# Destructive Test Sample Size Determination

A

#### Apoch

I am faced with a task to determine the sample size required from a bunch of test fall-outs that are to to be subjected to destructive tests. Question is how shall I come up with this figure?

I was thinking of generating an OC curve based on LTPD. But the thing is, the population is from a bunch of failed units. Hence, LTPD is not applicable.

Any inputs guys?

#### Stijloor

Staff member
Super Moderator
I am faced with a task to determine the sample size required from a bunch of test fall-outs that are to to be subjected to destructive tests. Question is how shall I come up with this figure?

I was thinking of generating an OC curve based on LTPD. But the thing is, the population is from a bunch of failed units. Hence, LTPD is not applicable.

Any inputs guys?
Suggestions anyone?

Thank you!!

Stijloor.

#### Jen Kirley

##### Quality and Auditing Expert
Staff member
Good day,

Unless I misunderstood you, you are testing failed units. If that's the case, testing units that fell out isn't destructive sampling, it's failure analysis. In failure analysis the unit is dissected and examined forensically for the cause of its defect.

But if you are interested in destructive test sampling out of good units, there are threads like Sampling Plan for Destructive Testing - Personal Body Armor Plates. When looking at that thread, please also look at the links to related threads at the bottom of the page.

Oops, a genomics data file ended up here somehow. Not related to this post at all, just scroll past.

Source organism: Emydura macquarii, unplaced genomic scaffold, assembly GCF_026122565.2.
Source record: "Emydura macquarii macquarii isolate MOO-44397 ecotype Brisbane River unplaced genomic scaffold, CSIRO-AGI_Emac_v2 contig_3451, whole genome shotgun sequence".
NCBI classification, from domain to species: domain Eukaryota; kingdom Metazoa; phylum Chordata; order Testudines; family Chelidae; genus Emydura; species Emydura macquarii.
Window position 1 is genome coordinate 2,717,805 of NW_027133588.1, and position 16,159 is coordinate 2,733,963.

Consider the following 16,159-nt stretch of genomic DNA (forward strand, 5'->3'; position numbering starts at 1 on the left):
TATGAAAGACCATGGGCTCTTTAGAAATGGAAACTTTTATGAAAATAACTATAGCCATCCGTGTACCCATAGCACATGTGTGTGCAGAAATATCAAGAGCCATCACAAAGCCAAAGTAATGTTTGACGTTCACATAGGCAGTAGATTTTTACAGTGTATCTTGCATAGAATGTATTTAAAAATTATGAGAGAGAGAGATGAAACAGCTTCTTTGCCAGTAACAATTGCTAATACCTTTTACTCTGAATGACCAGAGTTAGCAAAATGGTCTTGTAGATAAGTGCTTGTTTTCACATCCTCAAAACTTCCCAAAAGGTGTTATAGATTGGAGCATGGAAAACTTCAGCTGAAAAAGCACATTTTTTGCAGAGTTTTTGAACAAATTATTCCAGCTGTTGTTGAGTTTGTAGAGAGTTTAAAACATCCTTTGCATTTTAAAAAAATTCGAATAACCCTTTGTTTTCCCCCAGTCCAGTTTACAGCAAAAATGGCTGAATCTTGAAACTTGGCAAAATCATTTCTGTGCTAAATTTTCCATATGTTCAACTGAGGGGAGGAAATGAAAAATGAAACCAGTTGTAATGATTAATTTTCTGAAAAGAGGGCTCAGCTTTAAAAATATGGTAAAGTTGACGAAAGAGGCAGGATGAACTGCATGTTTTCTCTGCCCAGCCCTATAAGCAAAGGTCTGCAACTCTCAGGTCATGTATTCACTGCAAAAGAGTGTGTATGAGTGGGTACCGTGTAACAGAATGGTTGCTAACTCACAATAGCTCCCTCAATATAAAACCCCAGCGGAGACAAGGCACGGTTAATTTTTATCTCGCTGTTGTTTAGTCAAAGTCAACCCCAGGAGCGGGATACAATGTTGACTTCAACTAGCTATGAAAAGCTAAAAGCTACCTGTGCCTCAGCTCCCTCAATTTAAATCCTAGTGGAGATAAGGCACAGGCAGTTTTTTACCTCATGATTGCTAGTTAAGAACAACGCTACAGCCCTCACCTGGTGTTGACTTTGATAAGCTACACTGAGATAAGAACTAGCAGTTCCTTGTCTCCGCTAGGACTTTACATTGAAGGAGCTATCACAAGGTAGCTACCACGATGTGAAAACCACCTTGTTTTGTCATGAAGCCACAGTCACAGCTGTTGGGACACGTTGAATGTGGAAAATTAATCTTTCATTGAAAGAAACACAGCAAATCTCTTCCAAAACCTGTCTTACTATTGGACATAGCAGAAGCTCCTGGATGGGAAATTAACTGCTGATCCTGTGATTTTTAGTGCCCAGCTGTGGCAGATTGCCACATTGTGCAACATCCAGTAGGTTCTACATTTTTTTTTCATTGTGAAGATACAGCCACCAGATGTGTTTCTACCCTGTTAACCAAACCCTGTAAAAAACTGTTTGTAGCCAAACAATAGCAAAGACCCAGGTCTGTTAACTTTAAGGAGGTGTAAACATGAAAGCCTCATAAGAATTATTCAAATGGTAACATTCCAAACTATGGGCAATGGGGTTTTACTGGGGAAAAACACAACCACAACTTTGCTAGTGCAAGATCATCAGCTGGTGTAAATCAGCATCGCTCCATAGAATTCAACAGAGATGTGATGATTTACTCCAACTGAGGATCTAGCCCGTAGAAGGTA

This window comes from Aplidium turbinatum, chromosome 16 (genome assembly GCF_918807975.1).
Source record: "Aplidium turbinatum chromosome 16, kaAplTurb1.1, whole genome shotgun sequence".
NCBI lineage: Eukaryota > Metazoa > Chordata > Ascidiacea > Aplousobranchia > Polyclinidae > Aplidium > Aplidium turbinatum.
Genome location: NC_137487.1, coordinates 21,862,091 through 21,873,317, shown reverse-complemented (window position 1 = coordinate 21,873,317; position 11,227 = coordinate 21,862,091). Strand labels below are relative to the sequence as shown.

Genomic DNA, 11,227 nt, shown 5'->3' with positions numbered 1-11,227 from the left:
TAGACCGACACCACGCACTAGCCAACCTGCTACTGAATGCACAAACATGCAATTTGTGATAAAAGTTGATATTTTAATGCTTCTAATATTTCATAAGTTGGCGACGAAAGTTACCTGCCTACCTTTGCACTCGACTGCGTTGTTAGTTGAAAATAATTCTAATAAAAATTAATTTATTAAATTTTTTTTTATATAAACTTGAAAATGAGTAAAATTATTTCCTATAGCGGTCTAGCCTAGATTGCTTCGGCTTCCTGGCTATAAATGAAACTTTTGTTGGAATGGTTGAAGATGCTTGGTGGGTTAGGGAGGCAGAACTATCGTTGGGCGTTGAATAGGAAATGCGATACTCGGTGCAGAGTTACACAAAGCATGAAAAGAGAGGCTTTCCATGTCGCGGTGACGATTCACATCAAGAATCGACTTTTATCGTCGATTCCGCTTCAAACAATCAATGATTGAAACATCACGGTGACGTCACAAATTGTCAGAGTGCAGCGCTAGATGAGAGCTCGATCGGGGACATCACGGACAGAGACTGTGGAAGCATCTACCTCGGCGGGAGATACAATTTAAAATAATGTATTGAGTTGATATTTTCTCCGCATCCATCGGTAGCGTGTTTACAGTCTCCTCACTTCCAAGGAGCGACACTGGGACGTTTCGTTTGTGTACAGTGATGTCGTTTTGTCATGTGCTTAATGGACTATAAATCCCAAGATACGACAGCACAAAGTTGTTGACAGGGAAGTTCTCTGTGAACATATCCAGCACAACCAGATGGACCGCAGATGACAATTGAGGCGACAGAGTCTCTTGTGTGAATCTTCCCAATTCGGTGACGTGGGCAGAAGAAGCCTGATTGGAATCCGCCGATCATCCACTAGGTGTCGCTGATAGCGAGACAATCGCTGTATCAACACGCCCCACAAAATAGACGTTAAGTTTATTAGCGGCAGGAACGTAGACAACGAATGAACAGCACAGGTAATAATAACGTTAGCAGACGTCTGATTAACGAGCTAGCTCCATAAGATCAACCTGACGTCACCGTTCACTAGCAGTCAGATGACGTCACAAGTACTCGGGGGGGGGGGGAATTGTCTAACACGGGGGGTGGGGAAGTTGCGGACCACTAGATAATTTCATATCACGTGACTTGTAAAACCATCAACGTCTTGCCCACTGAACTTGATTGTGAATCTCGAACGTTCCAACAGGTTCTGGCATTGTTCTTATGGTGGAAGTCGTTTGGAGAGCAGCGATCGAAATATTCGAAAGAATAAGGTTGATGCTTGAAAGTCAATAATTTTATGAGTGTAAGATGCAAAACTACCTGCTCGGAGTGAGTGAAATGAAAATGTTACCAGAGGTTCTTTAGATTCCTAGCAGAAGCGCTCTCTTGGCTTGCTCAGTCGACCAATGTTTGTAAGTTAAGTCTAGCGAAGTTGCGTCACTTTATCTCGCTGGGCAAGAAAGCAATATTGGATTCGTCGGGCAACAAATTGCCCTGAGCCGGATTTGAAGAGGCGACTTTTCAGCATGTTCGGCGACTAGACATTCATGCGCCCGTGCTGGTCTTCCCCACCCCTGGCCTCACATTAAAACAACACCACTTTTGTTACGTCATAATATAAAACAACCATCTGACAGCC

I hope this helps!

#### Miner

##### Forum Moderator
Staff member
Jennifer makes a lot of good points. Other considerations include whether this generates variable or attribute data. As stated, this sounds like failure analysis. In this you may be trying to characterize some physical properties and perform a hypothesis test, or to quantify the relative proportions of different failure modes. The type of data and the purpose of the testing all influence the required sample sizes.

#### Bev D

##### Heretical Statistician
Staff member
Super Moderator
quickly because it's late: there is a similar thread here titled "sample size for rejected units". there is good advice in this series for your question.

bottom line - there is no reason for fancy statistics. take some of each failure mode (test parameter failed) and see what you get. sometimes we spend too much time on the fancy math on not enough on the good engineering of discovery.